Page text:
The Summer Scheme is run each year by Battersea Crime Prevention Panel and basically runs a series of events, expeditions and excursions for young people in Battersea during their summer vacations. The basic idea being to ensure they are engaged in positive pursuits and not in a position in which they are at risk of being a victim of crime, or a perpetrator of crime.
They are totally reliant on donations of time and money to run the scheme each year – and while I know the other two causes are worthy – when you are at the check-out make sure you get your token and pop it in their slot.
Last night saw the formal end of the SW11 Literary Festival with the closing event at Recipease in Clapham Junction.
The event itself was fantastic, seeing the announcement of the winners of the recipe competition (which will all be part of a cookbook) along with some great food and company. But I really wanted to congratulate all the people and sponsors involved in festival. It has become part of the local cultural calendar and attracts people to the events from far and wide. If I have any complaint it’s that some of the events weren’t well co-ordinated with my diary (Chris Patten and Mark Thomas both clashed with meetings at the Town Hall) – but that’s something I’ll have to take up with the organisers next year!
One part of the festival is still running, however, and that’s Battersea Poems. There’s still time to text in your entry if the muse strikes!
As I mentioned last week, things do start getting quieter during late July and August and my council work this week really showed that – I’ve managed to go the whole week without a single trip to the Town Hall. While that doesn’t mean I’ve done nothing (I’m sadly all too available on the phone and via email) it’s quite nice to think that I’ve managed a whole week without a visit to Wandsworth High Street.
More meetings with the police
Following on from last week I had another session with the local police on Thursday, this time with Nick Cuff, who is now the chairman of the Regeneration and Community Safety Overview and Scrutiny Committee. It was a useful session and concluded with a short patrol with one a constable from the Tooting town centre team. I hope to do a fuller post about it next week.
SW11 Literary Festival
If there has been one theme it’s been planning for what happens after summer. While there are a number of events planned one of the bigger ones (in terms of time and venues) is the SW11 Literary Festival. This morning saw the launch of the festival’s recipe contest – which will ultimately result in an SW11 recipe book.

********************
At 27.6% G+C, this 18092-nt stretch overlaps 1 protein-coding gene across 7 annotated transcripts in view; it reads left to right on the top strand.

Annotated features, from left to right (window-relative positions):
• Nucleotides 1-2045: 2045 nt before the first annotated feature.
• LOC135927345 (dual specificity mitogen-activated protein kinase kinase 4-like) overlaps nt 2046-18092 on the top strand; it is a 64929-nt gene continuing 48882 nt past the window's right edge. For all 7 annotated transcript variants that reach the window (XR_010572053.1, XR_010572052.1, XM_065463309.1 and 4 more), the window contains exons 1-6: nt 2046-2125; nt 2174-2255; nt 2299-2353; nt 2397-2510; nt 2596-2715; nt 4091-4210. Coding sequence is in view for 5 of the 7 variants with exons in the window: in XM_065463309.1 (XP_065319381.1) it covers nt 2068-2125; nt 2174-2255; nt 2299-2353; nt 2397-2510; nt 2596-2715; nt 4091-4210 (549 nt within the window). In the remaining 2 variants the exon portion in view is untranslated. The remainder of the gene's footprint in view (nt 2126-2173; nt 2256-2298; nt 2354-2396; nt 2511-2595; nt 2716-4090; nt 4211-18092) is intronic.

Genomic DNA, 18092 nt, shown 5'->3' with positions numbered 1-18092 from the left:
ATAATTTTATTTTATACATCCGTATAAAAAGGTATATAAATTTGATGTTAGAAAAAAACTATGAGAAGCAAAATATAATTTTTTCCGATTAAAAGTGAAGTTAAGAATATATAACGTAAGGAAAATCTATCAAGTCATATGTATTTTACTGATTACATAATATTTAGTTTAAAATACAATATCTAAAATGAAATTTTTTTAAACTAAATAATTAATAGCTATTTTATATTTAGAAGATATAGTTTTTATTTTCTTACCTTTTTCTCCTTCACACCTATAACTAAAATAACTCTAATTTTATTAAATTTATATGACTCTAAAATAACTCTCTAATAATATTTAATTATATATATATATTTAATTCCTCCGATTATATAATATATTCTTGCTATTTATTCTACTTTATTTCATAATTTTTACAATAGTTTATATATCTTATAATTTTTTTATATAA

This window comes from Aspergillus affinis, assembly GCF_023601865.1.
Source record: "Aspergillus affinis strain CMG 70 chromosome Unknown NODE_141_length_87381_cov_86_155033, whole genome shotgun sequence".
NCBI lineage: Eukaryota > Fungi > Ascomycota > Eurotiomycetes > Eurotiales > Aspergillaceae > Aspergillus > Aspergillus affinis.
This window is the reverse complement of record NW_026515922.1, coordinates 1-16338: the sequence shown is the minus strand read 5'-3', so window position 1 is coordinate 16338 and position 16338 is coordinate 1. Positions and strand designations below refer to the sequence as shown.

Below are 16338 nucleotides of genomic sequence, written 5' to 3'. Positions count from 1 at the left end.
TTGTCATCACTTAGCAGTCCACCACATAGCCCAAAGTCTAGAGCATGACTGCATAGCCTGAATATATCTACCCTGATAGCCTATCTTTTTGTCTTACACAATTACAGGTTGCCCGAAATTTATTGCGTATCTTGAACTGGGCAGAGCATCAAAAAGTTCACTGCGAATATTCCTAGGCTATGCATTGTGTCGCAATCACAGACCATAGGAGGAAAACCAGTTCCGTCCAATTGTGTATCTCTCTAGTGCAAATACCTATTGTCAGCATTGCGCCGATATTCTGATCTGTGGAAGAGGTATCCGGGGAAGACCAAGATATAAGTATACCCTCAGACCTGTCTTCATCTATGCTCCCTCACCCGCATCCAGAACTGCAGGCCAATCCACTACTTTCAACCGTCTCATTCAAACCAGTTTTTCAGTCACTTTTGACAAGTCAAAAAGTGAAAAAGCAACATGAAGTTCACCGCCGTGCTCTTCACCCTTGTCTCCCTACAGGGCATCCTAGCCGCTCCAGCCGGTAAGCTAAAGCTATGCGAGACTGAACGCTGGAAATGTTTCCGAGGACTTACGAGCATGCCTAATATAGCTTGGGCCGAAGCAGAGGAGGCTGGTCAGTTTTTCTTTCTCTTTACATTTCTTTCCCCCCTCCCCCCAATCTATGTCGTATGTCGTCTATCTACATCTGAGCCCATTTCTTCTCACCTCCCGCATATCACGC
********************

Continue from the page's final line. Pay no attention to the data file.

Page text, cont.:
The reason I mention this is not my love of food (which I clearly love too much, along with alcohol and not exercising enough), but because it meant I stood on St John’s Road for a good while this morning and was amazed at the number and persistance of ‘chuggers’ – those professional fund-raisers who try and stop you in the street and sign a direct debit.
Again, I want to post on this next week – mainly so I can consider and mull over my thoughts – but I’d be very interested to know other people’s views on chuggers.
One benefit of the incredibly disruptive waterworks on Eccles Road has been the closure of the road to traffic and some residents are keen that the closure becomes permanent. As I mentioned in my previous post on this doing something as seemingly simple as closing a road to through traffic is actually incredibly difficult.
First, we would not be able to consider Eccles Road in isolation. While we can stop people using Eccles Road we can’t stop them wanted to get from A to B, and that means they will need to use another road. In all likelihood the closure of Eccles Road would have a major impact on Altenburg Gardens and Lavender Gardens. But we’d also need to consider roads further afield.
And this raises the second point. There are a number of Transport for London (TfL) red routes nearby. The closest is Battersea Rise, which has a junction with Eccles Road. But there is also Elspeth Road which would be affected and depending on how access to Lavender Sweep changed TfL may also need be involved because some traffic would be diverted onto St John’s Road. Either way we would therefore have to engage in a lengthy consultation TfL before we could make any changes.
Third, and finally, at the last survey Eccles Road did not meet the criteria to be a priority for traffic management. The survey is a few years old (it took place in 2005) but showed in the morning peak 100-150 vehicles per hour were using Eccles Road and in the evening this rose 250-300 vehicles per hour. The average speed was 16.2mph. This might seem high, but the council looks for more than 300 vehicles per hour and a speed of over 31mph to make a road a priority for consideration. It doesn’t mean Eccles Road won’t be considered, but does mean it isn’t one of the worst roads that the council has to manage.
In short, this means a disappointing ‘no’ to residents who were hoping that once Thames Water left the street, cars would not return. However, the council have agreed to undertake another survey (which would be needed in any case) to see if there has been any change once Thames Water have left. Once the results of this have been compiled the road can be reassessed.